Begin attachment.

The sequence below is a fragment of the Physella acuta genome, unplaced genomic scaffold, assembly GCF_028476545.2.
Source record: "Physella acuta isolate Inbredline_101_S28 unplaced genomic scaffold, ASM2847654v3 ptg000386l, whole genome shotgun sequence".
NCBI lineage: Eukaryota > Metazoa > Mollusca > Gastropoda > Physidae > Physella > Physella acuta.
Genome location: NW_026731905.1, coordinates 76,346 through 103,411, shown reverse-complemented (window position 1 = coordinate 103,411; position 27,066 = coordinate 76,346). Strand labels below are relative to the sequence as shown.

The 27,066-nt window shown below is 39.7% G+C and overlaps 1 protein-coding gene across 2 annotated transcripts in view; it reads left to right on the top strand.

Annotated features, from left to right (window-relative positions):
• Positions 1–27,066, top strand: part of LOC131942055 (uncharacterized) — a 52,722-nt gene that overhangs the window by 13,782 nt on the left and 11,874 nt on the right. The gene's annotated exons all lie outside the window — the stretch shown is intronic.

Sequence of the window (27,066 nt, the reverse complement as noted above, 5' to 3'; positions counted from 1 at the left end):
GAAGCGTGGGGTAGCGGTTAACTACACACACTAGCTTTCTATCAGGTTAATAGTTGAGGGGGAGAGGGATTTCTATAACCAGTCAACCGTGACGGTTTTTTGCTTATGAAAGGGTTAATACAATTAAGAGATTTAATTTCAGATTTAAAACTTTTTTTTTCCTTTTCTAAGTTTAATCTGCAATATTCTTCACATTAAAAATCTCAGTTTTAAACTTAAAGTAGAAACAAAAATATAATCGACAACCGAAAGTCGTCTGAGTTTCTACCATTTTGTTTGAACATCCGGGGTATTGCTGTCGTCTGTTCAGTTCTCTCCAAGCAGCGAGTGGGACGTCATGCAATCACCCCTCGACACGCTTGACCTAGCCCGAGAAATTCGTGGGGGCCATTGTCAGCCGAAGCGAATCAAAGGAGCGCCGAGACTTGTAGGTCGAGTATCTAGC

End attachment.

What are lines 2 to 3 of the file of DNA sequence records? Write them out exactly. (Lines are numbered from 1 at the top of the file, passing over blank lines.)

Source record: "Physella acuta isolate Inbredline_101_S28 unplaced genomic scaffold, ASM2847654v3 ptg000386l, whole genome shotgun sequence".
NCBI lineage: Eukaryota > Metazoa > Mollusca > Gastropoda > Physidae > Physella > Physella acuta.